Environmental Biology of Fishes

, Volume 5, Issue 1, pp 79–93 | Cite as

A review of some physiological and toxicological responses of freshwater fish to acid stress

  • Paul O. Fromm


Data relating to the specific effect of low pH on growth of freshwater fishes are ambiguous. Reproductive failure resulting from acid stress appears to be related to an upset in calcium metabolism and to faulty deposition of protein in developing oocytes. It appears that the ’no effect‘ level of pH depression for successful reproduction is around 6.5. Data on behaviorial responses of freshwater fish to acid stress and CO2 are described. Most fish appear to be indifferent to pH within the range of approximately 10.5 to 5.5 and between 7.4 and 4.5 CO2 appears to be the main directive factor. In cases of severe acid stress alteration of gill membranes and/or coagulation of gill mucus occurs and death due to hypoxia may result from a lengthening of the water-blood diffusion distance. Several reports agree that acid stress causes an upset of electrolyte homeostasis in fish but effects of low pH on osmotic permeability are largely lacking. Most hatcheryreared salmonids can tolerate pH 5.0 indefinitely but below this level the homeostatic electrolyte and osmotic regulatory mechanisms become inadequate. When fish are subjected to debilitating acid stress blood pH decreases possibly as the result of flux of H+ ions across gill membranes into the blood. This could change transepithelial potential and allow a blood, to-water diffusion of Na+ ions down an electrochemical gradient. Lowered ambient pH may interfere with gill calcium levels increasing permeability to both H+ and Na+ ions or an acidemia may occur as the result of a decrease in the excretion of metabolically produced H+ ions and CO2. When the capacity of the buffer mechanisms is exceeded the blood pH drops and the capacity of hemoglobin to transport oxygen is decreased.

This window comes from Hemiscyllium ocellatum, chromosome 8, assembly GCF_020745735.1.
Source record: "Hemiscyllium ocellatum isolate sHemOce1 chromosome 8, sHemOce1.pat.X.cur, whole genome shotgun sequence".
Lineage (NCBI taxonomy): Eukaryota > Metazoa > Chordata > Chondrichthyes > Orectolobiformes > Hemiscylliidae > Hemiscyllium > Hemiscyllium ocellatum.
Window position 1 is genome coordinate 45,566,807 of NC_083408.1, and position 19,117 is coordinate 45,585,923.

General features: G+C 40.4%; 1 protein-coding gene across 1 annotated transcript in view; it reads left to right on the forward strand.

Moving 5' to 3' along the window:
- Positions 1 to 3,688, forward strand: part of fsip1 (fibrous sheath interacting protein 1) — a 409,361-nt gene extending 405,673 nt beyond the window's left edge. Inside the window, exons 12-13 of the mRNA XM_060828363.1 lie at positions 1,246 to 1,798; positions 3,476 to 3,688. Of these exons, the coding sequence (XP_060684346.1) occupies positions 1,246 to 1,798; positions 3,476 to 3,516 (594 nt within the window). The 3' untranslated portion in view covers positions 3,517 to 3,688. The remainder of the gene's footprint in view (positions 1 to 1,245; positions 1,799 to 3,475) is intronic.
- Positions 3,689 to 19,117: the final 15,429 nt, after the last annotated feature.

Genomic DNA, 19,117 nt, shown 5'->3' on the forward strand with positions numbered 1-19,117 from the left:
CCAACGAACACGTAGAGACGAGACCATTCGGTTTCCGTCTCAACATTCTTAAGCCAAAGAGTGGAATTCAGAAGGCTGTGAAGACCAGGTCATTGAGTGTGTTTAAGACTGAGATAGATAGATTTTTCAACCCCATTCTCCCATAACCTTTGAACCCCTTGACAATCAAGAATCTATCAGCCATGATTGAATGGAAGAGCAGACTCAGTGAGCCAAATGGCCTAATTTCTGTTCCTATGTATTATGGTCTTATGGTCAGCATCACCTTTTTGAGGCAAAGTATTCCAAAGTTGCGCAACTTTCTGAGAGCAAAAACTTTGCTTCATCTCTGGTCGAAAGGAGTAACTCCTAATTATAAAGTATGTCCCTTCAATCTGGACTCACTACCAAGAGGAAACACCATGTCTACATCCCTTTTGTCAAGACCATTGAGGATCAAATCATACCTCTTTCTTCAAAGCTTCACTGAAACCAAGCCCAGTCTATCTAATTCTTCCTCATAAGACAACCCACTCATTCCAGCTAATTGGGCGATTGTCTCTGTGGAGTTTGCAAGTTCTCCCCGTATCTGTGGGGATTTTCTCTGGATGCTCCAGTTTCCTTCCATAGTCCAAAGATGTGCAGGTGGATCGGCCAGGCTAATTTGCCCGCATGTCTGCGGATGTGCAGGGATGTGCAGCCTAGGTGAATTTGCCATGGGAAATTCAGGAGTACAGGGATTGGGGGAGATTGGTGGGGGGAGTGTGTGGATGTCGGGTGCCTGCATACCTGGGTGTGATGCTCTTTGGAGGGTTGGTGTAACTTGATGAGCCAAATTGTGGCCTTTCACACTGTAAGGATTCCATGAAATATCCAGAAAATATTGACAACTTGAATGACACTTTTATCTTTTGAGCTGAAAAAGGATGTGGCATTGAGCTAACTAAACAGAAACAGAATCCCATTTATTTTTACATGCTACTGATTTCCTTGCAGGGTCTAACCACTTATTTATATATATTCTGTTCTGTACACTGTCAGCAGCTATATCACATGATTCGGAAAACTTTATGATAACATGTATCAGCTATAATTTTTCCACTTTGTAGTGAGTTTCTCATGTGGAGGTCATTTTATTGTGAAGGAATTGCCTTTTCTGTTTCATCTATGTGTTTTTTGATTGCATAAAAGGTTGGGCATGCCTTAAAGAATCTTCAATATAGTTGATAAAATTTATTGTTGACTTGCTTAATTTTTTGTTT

Environment Acidity Toxicity Pollution Behavior Respiration Blood Oxygen transport Electrolytes 


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Copyright information

© Dr. W. Junk B.V. Publishers 1980

Authors and Affiliations

  • Paul O. Fromm
    • 1
  1. 1.Department of PhysiologyMichigan State UniversityEast LansingU.S.A.

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